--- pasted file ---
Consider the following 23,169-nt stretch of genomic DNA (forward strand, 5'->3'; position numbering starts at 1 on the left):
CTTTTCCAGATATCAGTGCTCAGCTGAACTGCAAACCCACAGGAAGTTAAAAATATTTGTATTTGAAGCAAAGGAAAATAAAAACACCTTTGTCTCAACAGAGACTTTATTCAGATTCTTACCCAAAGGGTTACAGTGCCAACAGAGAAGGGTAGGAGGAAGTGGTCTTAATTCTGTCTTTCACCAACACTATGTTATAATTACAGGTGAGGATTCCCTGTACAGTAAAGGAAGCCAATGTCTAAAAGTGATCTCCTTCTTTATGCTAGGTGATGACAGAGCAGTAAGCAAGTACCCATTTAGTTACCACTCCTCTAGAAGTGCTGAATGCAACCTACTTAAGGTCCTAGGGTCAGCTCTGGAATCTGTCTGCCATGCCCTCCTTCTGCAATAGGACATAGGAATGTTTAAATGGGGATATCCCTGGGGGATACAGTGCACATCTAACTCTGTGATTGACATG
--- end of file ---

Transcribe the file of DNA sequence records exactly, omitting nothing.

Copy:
Consider the following 23,169-nt stretch of genomic DNA (forward strand, 5'->3'; position numbering starts at 1 on the left):
CTTTTCCAGATATCAGTGCTCAGCTGAACTGCAAACCCACAGGAAGTTAAAAATATTTGTATTTGAAGCAAAGGAAAATAAAAACACCTTTGTCTCAACAGAGACTTTATTCAGATTCTTACCCAAAGGGTTACAGTGCCAACAGAGAAGGGTAGGAGGAAGTGGTCTTAATTCTGTCTTTCACCAACACTATGTTATAATTACAGGTGAGGATTCCCTGTACAGTAAAGGAAGCCAATGTCTAAAAGTGATCTCCTTCTTTATGCTAGGTGATGACAGAGCAGTAAGCAAGTACCCATTTAGTTACCACTCCTCTAGAAGTGCTGAATGCAACCTACTTAAGGTCCTAGGGTCAGCTCTGGAATCTGTCTGCCATGCCCTCCTTCTGCAATAGGACATAGGAATGTTTAAATGGGGATATCCCTGGGGGATACAGTGCACATCTAACTCTGTGATTGACATG